During the pilot, the program helped reunite 22 families, saving the state up to $30,000 per case in foster care services and support, resulting in quicker family reunifications.  - Photo: EMBARK

During the pilot, the program helped reunite 22 families, saving the state up to $30,000 per case in foster care services and support, resulting in quicker family reunifications. 

Photo: EMBARK

In 2019, EMBARK launched Climb Ride, a pilot program to remove transportation as a barrier to Oklahoma County residents working toward reunification with their children through the Department of Human Services Child Welfare.

During the pilot, the program helped reunite 22 families, saving the state up to $30,000 per case in foster care services and support, resulting in quicker family reunifications. 

Climb Ride provides participants access to a suite of transportation options to complete their court-ordered services. The funding for the pilot program comes from a Transportation Innovation Grant (TIG) through the Arnall Family Foundation.

EMBARK, along with the Community Transportation Association of America, and the Oklahoma Transit Association, submitted a joint grant application to develop the program.

"One of EMBARK's core values is to Be There, which translates into showing up with our whole hearts - eager to learn and ready to serve our community and each other,” said Jason Ferbrache, EMBARK administrator. "The Climb Ride program is a reflection of our values in action. Already, we have seen lives change for the better. Public transportation is as essential as clean water to the wellbeing of modern communities. We know that where EMBARK’s public transit services go, our community grows."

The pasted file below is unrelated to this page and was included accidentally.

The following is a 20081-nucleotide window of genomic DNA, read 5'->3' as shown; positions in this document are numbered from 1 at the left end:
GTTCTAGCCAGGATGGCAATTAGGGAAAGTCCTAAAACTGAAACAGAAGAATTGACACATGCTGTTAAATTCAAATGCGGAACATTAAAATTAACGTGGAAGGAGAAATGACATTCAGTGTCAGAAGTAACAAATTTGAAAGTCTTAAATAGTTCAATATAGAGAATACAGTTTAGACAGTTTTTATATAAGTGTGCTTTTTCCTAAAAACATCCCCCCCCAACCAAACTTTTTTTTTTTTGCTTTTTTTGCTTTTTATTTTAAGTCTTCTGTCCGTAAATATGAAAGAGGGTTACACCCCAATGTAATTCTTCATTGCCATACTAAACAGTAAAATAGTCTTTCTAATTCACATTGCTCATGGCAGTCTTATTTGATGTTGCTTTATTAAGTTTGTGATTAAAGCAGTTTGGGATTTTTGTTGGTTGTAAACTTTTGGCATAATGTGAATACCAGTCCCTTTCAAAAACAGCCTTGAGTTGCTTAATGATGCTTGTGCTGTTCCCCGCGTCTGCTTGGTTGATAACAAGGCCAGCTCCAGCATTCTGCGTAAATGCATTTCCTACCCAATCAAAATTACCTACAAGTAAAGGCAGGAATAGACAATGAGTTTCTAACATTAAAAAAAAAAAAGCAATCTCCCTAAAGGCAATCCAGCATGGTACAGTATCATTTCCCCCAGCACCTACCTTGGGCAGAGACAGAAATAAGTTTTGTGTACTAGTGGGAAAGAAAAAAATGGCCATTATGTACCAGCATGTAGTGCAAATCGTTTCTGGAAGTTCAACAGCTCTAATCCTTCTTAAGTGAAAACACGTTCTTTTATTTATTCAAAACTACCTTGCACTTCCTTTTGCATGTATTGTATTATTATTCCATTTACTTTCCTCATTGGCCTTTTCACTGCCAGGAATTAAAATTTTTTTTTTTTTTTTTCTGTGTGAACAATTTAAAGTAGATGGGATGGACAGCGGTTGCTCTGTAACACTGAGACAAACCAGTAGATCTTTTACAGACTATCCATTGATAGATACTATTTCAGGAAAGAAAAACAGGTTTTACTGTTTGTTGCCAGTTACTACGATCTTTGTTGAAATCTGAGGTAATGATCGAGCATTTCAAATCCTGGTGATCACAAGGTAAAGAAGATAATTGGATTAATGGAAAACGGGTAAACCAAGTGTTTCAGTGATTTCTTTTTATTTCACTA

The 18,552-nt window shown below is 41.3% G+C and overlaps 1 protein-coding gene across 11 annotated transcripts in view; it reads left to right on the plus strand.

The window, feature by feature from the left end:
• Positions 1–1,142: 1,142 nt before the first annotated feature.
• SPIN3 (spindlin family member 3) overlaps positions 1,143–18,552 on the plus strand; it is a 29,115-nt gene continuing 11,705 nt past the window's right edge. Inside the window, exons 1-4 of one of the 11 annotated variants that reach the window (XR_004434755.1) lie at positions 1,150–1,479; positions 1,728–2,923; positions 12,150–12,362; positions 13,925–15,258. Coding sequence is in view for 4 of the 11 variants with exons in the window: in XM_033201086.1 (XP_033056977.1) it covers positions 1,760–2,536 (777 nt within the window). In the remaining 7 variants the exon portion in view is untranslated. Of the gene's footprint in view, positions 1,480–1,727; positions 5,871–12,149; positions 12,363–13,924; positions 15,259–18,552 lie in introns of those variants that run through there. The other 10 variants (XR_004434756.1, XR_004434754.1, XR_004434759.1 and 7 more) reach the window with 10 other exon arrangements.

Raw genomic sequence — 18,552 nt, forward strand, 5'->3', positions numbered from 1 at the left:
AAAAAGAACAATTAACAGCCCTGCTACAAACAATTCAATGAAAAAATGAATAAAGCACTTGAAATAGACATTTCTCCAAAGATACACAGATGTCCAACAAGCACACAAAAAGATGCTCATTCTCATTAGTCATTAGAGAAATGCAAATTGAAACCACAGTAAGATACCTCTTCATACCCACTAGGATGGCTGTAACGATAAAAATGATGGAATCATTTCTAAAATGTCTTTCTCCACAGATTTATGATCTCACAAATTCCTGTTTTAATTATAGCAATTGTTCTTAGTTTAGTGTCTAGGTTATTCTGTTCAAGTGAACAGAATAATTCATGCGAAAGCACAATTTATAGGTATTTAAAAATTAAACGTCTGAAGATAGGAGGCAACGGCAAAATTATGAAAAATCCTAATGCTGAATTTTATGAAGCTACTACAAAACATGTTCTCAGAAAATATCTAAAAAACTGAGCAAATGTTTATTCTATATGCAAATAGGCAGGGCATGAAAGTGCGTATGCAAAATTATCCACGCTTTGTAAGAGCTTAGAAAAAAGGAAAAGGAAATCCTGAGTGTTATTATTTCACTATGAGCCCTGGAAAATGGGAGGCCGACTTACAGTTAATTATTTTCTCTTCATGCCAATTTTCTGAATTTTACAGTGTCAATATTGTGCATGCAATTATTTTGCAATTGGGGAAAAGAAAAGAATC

Oklahoma County DHS said it strives to reunify 55% of its families within 12 months. When a family uses Climb Ride, EMBARK works with participants to find existing transportation options or on-demand services to help DHS families attend visitations, education, or rehabilitation services to reduce the time families are apart. Nearly 6,300 trips were completed during the pilot phase of the program.

"The Climb Ride program is a great example of what can be done to improve human services program outcomes and reduce costs," said Scott Bogren, CTAA executive director. "Transit agencies continue to pursue opportunities that bring value to their community. We are grateful to partner with EMBARK, the Oklahoma Transit Association, and the Arnall Family Foundation in creating Climb Ride."

The Arnall Family Foundation awarded $1 million to fund the four-year pilot program. Sue Ann Arnall, founder and president of the Arnall Family Foundation, said that one goal of the TIG was to bring forth ideas that could “be replicated to benefit other vulnerable populations, including those affected by the criminal justice system.” 

"Developing innovative, scalable solutions to close gaps in services and lower barriers is paramount to improving outcomes for marginalized individuals in our community," said Arnall. "With safe, reliable transportation provided by the Climb Ride program, families in Oklahoma County have access to services, which leads to faster reunification at a lower cost for the state. This model and the opportunity to replicate it to support other social service efforts signifies hope for healing and restoration in our community."

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